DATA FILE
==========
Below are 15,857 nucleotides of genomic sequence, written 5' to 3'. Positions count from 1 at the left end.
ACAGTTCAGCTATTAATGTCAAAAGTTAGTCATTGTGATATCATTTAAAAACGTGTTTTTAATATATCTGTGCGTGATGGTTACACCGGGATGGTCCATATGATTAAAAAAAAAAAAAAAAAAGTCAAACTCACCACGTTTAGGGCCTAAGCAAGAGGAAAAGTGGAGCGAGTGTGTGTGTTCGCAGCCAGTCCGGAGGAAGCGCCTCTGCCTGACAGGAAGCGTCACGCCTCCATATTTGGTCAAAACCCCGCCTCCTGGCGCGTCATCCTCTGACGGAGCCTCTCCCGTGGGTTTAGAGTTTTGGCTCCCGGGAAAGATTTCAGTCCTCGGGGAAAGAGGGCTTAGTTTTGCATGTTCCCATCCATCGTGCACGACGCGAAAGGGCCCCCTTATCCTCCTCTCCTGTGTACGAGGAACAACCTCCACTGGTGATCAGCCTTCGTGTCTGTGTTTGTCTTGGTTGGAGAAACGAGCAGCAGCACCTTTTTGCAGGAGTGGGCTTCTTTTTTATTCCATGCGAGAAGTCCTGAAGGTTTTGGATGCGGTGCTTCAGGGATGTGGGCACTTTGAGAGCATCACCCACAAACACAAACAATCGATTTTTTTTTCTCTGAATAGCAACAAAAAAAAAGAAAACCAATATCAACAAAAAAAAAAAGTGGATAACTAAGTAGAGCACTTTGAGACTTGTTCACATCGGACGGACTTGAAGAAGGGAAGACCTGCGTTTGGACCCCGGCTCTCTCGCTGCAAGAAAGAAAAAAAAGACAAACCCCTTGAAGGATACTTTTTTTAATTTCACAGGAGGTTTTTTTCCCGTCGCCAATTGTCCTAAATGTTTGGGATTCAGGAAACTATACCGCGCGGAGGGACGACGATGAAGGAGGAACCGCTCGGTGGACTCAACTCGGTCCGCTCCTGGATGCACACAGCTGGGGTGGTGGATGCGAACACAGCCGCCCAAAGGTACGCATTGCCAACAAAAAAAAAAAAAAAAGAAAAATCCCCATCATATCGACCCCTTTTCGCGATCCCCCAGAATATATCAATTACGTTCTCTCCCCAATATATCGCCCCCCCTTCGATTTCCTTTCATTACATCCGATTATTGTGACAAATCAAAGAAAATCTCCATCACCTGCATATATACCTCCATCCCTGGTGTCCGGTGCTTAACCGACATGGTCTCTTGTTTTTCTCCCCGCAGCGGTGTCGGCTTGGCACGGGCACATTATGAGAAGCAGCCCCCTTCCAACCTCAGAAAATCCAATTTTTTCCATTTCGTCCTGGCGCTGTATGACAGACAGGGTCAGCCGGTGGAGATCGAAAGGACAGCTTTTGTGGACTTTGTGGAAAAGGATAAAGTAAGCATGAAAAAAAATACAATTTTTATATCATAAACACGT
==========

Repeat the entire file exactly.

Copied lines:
Below are 15,857 nucleotides of genomic sequence, written 5' to 3'. Positions count from 1 at the left end.
ACAGTTCAGCTATTAATGTCAAAAGTTAGTCATTGTGATATCATTTAAAAACGTGTTTTTAATATATCTGTGCGTGATGGTTACACCGGGATGGTCCATATGATTAAAAAAAAAAAAAAAAAAGTCAAACTCACCACGTTTAGGGCCTAAGCAAGAGGAAAAGTGGAGCGAGTGTGTGTGTTCGCAGCCAGTCCGGAGGAAGCGCCTCTGCCTGACAGGAAGCGTCACGCCTCCATATTTGGTCAAAACCCCGCCTCCTGGCGCGTCATCCTCTGACGGAGCCTCTCCCGTGGGTTTAGAGTTTTGGCTCCCGGGAAAGATTTCAGTCCTCGGGGAAAGAGGGCTTAGTTTTGCATGTTCCCATCCATCGTGCACGACGCGAAAGGGCCCCCTTATCCTCCTCTCCTGTGTACGAGGAACAACCTCCACTGGTGATCAGCCTTCGTGTCTGTGTTTGTCTTGGTTGGAGAAACGAGCAGCAGCACCTTTTTGCAGGAGTGGGCTTCTTTTTTATTCCATGCGAGAAGTCCTGAAGGTTTTGGATGCGGTGCTTCAGGGATGTGGGCACTTTGAGAGCATCACCCACAAACACAAACAATCGATTTTTTTTTCTCTGAATAGCAACAAAAAAAAAGAAAACCAATATCAACAAAAAAAAAAAGTGGATAACTAAGTAGAGCACTTTGAGACTTGTTCACATCGGACGGACTTGAAGAAGGGAAGACCTGCGTTTGGACCCCGGCTCTCTCGCTGCAAGAAAGAAAAAAAAGACAAACCCCTTGAAGGATACTTTTTTTAATTTCACAGGAGGTTTTTTTCCCGTCGCCAATTGTCCTAAATGTTTGGGATTCAGGAAACTATACCGCGCGGAGGGACGACGATGAAGGAGGAACCGCTCGGTGGACTCAACTCGGTCCGCTCCTGGATGCACACAGCTGGGGTGGTGGATGCGAACACAGCCGCCCAAAGGTACGCATTGCCAACAAAAAAAAAAAAAAAAGAAAAATCCCCATCATATCGACCCCTTTTCGCGATCCCCCAGAATATATCAATTACGTTCTCTCCCCAATATATCGCCCCCCCTTCGATTTCCTTTCATTACATCCGATTATTGTGACAAATCAAAGAAAATCTCCATCACCTGCATATATACCTCCATCCCTGGTGTCCGGTGCTTAACCGACATGGTCTCTTGTTTTTCTCCCCGCAGCGGTGTCGGCTTGGCACGGGCACATTATGAGAAGCAGCCCCCTTCCAACCTCAGAAAATCCAATTTTTTCCATTTCGTCCTGGCGCTGTATGACAGACAGGGTCAGCCGGTGGAGATCGAAAGGACAGCTTTTGTGGACTTTGTGGAAAAGGATAAAGTAAGCATGAAAAAAAATACAATTTTTATATCATAAACACGT